Many companies featured on Money advertise with us. Opinions are our own, but compensation and
in-depth research may determine where and how companies appear. Learn more about how we make money.

Andrew Cote, who calls himself "the only full-time beekeeper in New York City," tends to approximately 100 bee colonies around the city. He's been tending colonies for over 30 years and has spent countless hours with his hives. He jokes that his wife isn't jealous of her winged rivals, just annoyed that he works from five o'clock in the morning to eight at night. When he's not tending to his bees, he's selling their honey at local greenmarkets. He also sells his wares online.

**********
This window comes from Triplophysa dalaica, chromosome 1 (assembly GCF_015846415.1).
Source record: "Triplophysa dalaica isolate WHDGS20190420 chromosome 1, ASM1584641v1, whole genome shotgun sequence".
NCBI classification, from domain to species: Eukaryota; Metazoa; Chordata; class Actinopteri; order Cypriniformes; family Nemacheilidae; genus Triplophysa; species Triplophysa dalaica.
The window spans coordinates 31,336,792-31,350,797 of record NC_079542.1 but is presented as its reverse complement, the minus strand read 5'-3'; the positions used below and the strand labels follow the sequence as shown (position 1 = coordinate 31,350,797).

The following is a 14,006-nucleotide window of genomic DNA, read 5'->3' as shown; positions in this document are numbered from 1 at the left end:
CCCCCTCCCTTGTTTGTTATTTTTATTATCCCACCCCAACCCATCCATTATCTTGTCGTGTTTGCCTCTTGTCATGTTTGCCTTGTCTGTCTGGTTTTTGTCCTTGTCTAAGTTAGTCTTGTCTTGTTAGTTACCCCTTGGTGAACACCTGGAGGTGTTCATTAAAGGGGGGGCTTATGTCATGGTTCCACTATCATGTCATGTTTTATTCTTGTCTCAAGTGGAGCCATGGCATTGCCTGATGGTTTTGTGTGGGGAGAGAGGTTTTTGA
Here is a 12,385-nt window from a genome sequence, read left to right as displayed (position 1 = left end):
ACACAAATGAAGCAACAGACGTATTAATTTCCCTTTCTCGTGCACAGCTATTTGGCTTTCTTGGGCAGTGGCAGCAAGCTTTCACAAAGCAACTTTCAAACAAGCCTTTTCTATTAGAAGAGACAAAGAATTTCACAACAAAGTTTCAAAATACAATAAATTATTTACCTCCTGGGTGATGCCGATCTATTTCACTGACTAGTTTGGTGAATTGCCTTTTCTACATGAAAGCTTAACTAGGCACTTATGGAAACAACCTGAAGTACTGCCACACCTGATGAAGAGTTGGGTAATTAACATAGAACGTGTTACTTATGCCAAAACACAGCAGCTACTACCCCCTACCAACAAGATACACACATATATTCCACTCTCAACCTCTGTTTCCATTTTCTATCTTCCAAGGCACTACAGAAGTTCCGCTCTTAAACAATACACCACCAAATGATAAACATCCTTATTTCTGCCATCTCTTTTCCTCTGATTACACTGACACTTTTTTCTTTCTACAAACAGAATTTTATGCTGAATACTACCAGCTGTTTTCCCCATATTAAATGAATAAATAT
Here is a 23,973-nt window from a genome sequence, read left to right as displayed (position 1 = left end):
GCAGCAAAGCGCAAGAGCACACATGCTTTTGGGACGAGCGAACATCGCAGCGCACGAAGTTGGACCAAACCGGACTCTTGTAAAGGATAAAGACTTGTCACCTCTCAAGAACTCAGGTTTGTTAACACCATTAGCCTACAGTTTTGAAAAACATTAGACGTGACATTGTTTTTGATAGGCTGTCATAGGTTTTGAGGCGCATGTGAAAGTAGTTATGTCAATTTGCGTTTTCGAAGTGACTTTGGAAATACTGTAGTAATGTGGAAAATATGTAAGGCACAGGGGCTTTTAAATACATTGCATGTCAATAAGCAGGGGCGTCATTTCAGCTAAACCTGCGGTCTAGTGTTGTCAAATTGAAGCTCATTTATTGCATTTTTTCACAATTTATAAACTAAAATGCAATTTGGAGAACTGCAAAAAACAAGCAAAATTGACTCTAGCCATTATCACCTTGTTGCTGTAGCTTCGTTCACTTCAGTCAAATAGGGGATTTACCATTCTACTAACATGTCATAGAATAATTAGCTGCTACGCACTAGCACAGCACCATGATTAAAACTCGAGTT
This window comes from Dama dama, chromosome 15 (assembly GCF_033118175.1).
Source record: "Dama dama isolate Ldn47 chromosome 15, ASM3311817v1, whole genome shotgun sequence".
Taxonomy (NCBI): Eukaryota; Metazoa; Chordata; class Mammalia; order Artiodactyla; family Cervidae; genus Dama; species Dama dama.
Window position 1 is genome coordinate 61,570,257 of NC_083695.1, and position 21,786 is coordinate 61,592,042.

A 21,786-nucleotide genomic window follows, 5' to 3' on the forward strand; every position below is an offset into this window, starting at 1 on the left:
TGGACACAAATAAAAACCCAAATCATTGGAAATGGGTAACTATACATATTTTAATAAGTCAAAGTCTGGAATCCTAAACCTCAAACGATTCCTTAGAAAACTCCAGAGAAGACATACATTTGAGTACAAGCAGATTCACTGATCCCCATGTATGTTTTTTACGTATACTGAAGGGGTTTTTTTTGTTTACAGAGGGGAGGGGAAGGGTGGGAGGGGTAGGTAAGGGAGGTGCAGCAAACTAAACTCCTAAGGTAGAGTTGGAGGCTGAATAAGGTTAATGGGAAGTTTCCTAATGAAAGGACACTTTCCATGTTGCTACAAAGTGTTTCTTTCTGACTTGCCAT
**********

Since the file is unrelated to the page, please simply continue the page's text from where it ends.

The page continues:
Cote, a fourth-generation beekeeper, was a college professor before he made beekeeping his full-time occupation. One of the best parts of the job? His outdoor office, he says, gesturing out at the Manhattan rooftops.

To bring knowledge of beekeeping to underdeveloped countries, Cote started Bees Without Borders, a charity that teaches people how to maintain hives and gather honey.